Senate votes to confirm Neomi Rao to appeals court

Senate votes to confirm Neomi Rao to appeals court
© Getty Images

Senate Republicans on Wednesday voted to confirm President TrumpDonald John TrumpA better VA, with mental health services, is essential for America's veterans Pelosi, Nadler tangle on impeachment, contempt vote Trump arrives in Japan to kick off 4-day state visit MORE's nominee to succeed Supreme Court Justice Brett KavanaughBrett Michael KavanaughMurkowski celebrates birthday with electric scooter ride Graham urges Trump not to abandon infrastructure talks with Democrats 2020 Dems break political taboos by endorsing litmus tests MORE on an influential circuit court. 

Senators voted 53-46 on Neomi Rao's nomination to fill the seat on the U.S. Court of Appeals for the District of Columbia Circuit left vacant by Kavanaugh's ascension to the Supreme Court. 

No Democrats voted for Rao, who ran into controversy over writings on sexual assault and minorities. 

ADVERTISEMENT

"Today the Senate votes on the nomination of Neomi Rao to serve on the D.C. Circuit Court for life. She has minimal experience practicing law-no trials, no appeals, only one brief filed in U.S. court-and her writings on race, sexual assault, and other issues are deeply troubling," Sen. Dick DurbinRichard (Dick) Joseph DurbinSenate Democrats to House: Tamp down the impeachment talk Threat of impeachment takes oxygen out of 2019 agenda Senate Democrats request watchdog, Red Cross probe DHS detention facilities MORE (D-Ill.) wrote in a tweet ahead of the vote. 

Rao, who serves as Trump's regulatory czar, was grilled by Democrats and Republicans during her hearing about controversial college writings including a 1994 opinion piece for The Yale Herald in which she appeared to argue that women are partially to blame for sexual assault. 

Rao wrote at the time that if a woman "drinks to the point where she can no longer choose, well, getting to that point was a part of her choice."

But Democrats aren't able to block Trump's nominees on their own after they nixed the 60-vote filibuster for executive nominees and most judicial picks during the Obama administration. 

If they wanted to block Rao they would have needed to flip four Republicans, an uphill task in a caucus that has made confirming Trump's circuit court picks a top priority. 

Both Sens. Josh HawleyJoshua (Josh) David HawleyThe Hill's Morning Report — After contentious week, Trump heads for Japan Hillicon Valley: Lawmakers seek 'time out' on facial recognition tech | DHS asks cybersecurity staff to volunteer for border help | Judge rules Qualcomm broke antitrust law | Bill calls for 5G national security strategy The Hill's Morning Report - Pelosi remains firm despite new impeachment push MORE (R-Mo.) and Joni ErnstJoni Kay ErnstSenate defense bill would make military sexual harassment standalone crime Congress, White House near deal on spending, debt limit Trump mulling visit to ethanol refinery later this month: report MORE (R-Iowa) raised concerns about Rao while her nomination was before the Judiciary Committee, but ultimately supported her.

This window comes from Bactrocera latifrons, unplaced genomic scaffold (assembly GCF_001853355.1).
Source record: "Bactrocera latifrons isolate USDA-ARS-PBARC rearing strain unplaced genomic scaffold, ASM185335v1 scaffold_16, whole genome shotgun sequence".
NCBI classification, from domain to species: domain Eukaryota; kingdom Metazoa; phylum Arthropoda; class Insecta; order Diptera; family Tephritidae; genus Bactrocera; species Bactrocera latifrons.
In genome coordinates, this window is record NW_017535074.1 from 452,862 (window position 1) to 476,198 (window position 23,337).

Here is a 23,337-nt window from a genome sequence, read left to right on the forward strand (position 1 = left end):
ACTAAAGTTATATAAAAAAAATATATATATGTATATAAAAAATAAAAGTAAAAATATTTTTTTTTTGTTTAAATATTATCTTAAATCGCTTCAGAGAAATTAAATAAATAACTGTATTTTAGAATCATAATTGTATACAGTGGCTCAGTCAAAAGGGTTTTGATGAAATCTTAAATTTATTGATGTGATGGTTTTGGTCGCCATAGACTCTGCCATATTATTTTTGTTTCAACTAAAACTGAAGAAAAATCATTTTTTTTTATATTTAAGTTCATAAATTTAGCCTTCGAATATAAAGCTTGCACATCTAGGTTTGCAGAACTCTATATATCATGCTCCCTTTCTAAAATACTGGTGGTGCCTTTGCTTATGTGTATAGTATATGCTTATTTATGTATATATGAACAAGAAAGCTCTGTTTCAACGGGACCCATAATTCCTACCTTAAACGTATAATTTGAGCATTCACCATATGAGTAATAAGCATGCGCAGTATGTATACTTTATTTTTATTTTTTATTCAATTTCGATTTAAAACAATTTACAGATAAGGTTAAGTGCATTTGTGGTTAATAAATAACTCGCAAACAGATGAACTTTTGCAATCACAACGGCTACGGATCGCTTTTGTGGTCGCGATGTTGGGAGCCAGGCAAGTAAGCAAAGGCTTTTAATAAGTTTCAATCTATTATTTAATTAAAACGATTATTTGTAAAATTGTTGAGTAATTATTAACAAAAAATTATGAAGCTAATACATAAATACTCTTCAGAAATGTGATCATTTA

Sens. Tom CottonThomas (Tom) Bryant CottonGOP senator says Iran needs to 'stop acting like an outlaw' Sen. Tom Cotton: 'Memorial Day is our most sacred holiday' The Hill's Morning Report — After contentious week, Trump heads for Japan MORE (R-Ark.) and Tim ScottTimothy (Tim) Eugene ScottT.I., Charlamagne Tha God advocate for opportunity zones on Capitol Hill Senate confirms controversial 9th Circuit pick without blue slips Spicer defends Trump's White House correspondents dinner boycott MORE (R-S.C.) also reportedly had concerns about Rao but voted for her nomination on the Senate floor. Scott has previously help sink two of Trump's nominees during the previous Congress — when Republicans held a narrow 51-49 majority. 

Appeals courts, in particular, are a top priority for Senate Majority Leader Mitch McConnellAddison (Mitch) Mitchell McConnellThe Hill's 12:30 Report: Trump orders more troops to Mideast amid Iran tensions What if 2020 election is disputed? Immigration bills move forward amid political upheaval MORE (R-Ky.) because the circuit courts hear thousands of cases every year — compared with the Supreme Court, which heard 69 cases during their previous term — and often have the final say for states within their jurisdiction.

Republicans have confirmed Trump's picks for the circuit courts at a record pace, with Rao being the fifth to receive a vote in the past two weeks. 

McConnell, speaking before the vote, called Rao “another of the president’s excellent choices to serve as a federal judge.”

“In testimony before our colleagues on the Judiciary Committee, she demonstrated a commitment to maintaining the public trust, and upholding the rule of law,” McConnell added.